Second Time Around: Traditions


Here you can get a glimpse of life at  Brown through the eyes of a transfer student. I’m Ashlyn Mooney, and this is my Second Time Around. 

Happy 250th Anniversary, Brown!

This week, Brown begins a 15 month-long celebration of the University’s bicentennial. Preparations have been underway since last semester, and the university has been building up momentum up to the opening ceremonies. “Brown 250” banners are mounted on every light pole. In the past couple of days, huge numbers–first a giant 2, then an enormous 5, then a huge 0–were erected in front of University Hall, Brown’s first building. The delightful rumor of a 600-pound cake shaped like University Hall and baked to serve 2,500 people has been confirmed, and slices of the masterpiece will be handed out after the opening fireworks display. Yum!

I’ve stood back and watched the ceremonies with utter amazement. I’m from the West. I went to college in the West (for a year).  The concept of a 250-year-old building is utterly foreign. Two and a half centuries?! Sometimes I walk into a building–University Hall, for example–and realize that the building predates the city of my childhood and freshman year by almost a century. My feet are standing on something that someone built 250 years ago! Not the carpet. They’ve replaced the carpet since Moses Brown (one of the founding brothers) was meandering about.

Aside from constantly reminding me of Brown’s rich and long history–long for the United States at least, which didn’t even exist yet when the University was founded–the bicentennial celebrations remind me of the community and culture that I decided to join when I chose to transfer to Brown. The rich history comes with a culture of its own, one that has evolved up how I found it when I joined the sophomore class.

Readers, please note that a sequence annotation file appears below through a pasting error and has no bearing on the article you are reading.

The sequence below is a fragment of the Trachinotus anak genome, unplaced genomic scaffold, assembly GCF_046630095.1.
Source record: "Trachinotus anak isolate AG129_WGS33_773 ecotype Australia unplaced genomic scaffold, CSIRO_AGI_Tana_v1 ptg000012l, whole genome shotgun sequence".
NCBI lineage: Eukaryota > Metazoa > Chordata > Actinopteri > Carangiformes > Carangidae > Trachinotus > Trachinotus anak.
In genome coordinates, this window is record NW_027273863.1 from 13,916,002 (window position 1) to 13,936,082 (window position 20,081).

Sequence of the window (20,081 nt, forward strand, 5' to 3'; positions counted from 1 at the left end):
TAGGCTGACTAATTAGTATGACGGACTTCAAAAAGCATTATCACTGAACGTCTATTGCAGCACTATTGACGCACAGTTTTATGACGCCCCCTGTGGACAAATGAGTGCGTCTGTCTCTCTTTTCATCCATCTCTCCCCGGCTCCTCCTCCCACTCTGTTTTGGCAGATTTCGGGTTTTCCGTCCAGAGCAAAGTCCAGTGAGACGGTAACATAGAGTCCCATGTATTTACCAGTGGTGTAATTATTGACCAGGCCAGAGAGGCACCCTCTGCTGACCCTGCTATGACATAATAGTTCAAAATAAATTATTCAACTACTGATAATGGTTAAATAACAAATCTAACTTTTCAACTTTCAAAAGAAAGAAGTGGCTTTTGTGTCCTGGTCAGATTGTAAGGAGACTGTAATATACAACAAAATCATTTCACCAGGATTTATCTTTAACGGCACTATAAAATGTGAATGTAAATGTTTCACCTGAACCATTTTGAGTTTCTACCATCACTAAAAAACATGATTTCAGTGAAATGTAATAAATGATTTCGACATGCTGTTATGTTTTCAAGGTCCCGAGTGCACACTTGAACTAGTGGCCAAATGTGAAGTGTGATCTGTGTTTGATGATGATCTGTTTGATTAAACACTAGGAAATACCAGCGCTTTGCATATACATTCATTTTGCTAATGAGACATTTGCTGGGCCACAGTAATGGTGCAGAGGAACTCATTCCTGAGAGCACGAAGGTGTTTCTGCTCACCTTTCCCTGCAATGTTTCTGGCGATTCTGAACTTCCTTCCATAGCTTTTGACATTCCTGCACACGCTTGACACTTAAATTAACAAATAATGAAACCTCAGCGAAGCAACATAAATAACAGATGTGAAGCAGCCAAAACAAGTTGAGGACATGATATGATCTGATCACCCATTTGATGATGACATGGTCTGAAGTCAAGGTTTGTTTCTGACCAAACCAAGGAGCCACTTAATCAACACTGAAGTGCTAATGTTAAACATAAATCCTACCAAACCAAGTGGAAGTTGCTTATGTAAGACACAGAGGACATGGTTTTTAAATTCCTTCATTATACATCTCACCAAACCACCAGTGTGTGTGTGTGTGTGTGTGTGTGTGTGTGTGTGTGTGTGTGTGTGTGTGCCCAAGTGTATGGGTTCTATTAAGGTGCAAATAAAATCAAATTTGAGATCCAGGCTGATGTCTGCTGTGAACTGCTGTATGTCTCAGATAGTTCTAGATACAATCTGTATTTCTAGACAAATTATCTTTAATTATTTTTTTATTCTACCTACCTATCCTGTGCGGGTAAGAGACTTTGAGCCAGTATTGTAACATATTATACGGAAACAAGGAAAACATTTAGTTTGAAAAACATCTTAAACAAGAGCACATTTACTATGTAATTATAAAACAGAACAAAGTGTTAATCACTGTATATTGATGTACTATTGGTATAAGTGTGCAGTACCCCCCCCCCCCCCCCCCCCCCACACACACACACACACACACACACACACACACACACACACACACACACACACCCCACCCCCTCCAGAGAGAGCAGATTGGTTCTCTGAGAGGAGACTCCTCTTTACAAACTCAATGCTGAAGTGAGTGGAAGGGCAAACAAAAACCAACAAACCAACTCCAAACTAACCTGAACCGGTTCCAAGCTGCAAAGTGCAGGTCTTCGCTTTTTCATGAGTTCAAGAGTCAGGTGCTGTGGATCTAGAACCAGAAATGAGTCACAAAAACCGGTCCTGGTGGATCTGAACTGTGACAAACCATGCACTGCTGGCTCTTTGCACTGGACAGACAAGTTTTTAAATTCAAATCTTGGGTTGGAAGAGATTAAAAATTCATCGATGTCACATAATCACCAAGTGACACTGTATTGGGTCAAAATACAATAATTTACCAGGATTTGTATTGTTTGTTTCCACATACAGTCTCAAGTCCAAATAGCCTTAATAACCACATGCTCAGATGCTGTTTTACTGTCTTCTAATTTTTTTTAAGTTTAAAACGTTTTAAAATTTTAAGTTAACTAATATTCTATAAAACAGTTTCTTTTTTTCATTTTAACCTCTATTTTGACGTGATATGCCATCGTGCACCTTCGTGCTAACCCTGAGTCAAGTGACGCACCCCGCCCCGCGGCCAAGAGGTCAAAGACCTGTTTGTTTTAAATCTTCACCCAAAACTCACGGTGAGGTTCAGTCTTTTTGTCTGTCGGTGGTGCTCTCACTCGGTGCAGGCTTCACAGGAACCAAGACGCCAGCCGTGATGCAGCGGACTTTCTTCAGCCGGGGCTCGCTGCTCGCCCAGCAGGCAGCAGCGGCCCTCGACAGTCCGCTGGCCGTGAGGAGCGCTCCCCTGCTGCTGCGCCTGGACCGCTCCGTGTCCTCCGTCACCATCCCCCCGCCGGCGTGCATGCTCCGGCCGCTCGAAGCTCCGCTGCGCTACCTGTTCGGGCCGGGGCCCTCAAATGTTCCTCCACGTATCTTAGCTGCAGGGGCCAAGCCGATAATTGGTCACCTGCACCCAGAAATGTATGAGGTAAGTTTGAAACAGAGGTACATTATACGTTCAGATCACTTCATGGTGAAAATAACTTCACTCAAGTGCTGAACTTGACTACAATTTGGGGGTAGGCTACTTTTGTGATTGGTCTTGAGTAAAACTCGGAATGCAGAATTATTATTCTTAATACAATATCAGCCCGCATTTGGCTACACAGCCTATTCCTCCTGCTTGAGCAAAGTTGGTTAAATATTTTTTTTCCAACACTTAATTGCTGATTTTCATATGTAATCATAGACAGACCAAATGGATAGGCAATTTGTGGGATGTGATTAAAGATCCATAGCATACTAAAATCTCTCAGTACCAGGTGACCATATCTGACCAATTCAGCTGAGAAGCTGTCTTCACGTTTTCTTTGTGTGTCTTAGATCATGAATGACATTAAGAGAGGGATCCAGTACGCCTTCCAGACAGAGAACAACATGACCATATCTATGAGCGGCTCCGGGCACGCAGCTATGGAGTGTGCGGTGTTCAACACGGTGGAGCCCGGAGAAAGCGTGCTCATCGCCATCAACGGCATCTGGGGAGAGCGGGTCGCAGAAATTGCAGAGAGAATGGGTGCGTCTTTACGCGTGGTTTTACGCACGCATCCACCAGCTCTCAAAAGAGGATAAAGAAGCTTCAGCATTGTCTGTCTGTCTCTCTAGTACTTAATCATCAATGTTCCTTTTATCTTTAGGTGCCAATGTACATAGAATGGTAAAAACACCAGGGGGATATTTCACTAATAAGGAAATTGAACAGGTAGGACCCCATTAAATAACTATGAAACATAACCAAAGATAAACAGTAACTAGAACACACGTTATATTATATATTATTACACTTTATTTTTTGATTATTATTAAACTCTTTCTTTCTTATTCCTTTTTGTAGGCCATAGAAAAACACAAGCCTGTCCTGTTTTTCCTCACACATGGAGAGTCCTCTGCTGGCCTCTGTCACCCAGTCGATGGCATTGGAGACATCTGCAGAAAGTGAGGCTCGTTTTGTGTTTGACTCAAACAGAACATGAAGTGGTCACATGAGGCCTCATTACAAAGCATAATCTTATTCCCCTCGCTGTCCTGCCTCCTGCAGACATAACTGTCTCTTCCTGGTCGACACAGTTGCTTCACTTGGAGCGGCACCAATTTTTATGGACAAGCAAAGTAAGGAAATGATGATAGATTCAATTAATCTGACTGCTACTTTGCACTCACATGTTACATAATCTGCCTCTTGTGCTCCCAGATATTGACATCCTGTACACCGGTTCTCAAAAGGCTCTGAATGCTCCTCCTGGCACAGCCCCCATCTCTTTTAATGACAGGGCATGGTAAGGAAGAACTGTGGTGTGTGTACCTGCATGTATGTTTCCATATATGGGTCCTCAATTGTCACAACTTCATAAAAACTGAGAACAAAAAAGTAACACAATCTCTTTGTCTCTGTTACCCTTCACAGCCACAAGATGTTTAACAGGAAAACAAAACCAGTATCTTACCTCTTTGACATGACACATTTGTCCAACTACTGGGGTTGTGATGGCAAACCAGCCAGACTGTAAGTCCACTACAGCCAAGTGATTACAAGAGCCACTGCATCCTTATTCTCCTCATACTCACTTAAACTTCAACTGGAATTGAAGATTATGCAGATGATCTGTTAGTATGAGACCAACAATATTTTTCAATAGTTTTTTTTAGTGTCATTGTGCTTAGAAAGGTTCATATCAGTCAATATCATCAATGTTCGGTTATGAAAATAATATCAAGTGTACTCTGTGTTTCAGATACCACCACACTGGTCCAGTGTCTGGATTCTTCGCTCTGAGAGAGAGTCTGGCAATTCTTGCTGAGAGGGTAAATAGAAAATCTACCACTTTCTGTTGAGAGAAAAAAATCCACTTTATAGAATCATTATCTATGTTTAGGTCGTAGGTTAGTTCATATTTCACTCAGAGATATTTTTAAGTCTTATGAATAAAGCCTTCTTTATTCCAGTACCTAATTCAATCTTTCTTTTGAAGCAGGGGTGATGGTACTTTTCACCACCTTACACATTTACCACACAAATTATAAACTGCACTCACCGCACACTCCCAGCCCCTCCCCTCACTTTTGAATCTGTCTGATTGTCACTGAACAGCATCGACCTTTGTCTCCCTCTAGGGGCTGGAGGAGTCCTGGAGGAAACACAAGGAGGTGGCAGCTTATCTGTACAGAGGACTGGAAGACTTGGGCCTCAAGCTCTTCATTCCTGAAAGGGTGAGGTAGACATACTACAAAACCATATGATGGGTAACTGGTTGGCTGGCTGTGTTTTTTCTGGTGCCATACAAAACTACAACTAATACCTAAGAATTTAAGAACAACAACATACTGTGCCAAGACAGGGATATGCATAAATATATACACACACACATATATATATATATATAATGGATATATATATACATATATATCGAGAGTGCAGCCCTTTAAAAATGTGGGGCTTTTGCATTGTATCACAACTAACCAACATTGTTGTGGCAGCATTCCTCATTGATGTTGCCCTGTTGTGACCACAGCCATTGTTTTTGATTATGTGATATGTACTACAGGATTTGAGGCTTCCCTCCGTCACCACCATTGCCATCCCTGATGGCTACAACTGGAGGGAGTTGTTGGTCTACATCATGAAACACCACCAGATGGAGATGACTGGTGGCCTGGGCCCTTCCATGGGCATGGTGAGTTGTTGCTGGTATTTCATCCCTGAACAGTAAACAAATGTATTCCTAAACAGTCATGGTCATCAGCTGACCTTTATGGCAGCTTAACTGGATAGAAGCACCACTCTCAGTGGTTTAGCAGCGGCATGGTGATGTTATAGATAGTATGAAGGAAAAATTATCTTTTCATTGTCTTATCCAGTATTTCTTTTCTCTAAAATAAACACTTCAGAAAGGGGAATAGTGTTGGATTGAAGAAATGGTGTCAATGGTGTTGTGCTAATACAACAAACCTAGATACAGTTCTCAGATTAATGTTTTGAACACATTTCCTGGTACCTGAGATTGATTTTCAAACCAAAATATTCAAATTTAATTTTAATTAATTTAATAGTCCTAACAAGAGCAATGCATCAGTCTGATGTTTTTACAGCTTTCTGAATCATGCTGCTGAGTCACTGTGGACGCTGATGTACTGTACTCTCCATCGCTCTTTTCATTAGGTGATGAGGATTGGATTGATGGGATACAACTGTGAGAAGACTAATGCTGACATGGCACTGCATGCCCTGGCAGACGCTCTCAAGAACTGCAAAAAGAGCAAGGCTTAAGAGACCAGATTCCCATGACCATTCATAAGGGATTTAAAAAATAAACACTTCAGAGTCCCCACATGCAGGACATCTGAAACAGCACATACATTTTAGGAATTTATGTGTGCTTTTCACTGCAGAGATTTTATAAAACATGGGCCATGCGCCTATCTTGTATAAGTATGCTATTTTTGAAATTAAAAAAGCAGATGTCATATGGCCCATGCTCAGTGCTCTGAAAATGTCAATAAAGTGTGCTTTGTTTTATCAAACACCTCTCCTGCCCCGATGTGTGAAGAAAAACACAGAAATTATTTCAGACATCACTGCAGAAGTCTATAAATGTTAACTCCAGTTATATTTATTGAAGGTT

A big part of transferring for me was learning the lingo. Learning Brown’s traditions was like learning a new language–or at least, learning the necessary phrases to get around the campus. Brown’s immediate history became relevant pretty quickly as I started to get to know students who had been at Brown since their freshman year: Ruth Simmons was the beloved President, and the snowstorm two years ago was incredible. Students at Brown don’t choose a “major,” they choose a “concentration,” and the best autumn event in Providence  is the Providence Honk Fest (called PRONK), a big-band concert and parade through the streets of College Hill.

As I learned the terms and traditions, I learned how to move through the Brown campus. Soon I stopped slipping up, referring to Literary Arts as my concentration instead of a major. Sure, I felt a little silly–after all, languages and customs don’t often make much sense at first. But as I got to know the lingo, I also got to know Brown as a community and an institution. The initial confusion wore away, and a comfortable contentedness set in.

It’s Brown’s 250th anniversary, and as a transfer student I can celebrate and happily say: Happy 250th, Brown!

That’s all for now, folks! If you have any questions or concerns, please feel free to email me at or leave a comment below. 


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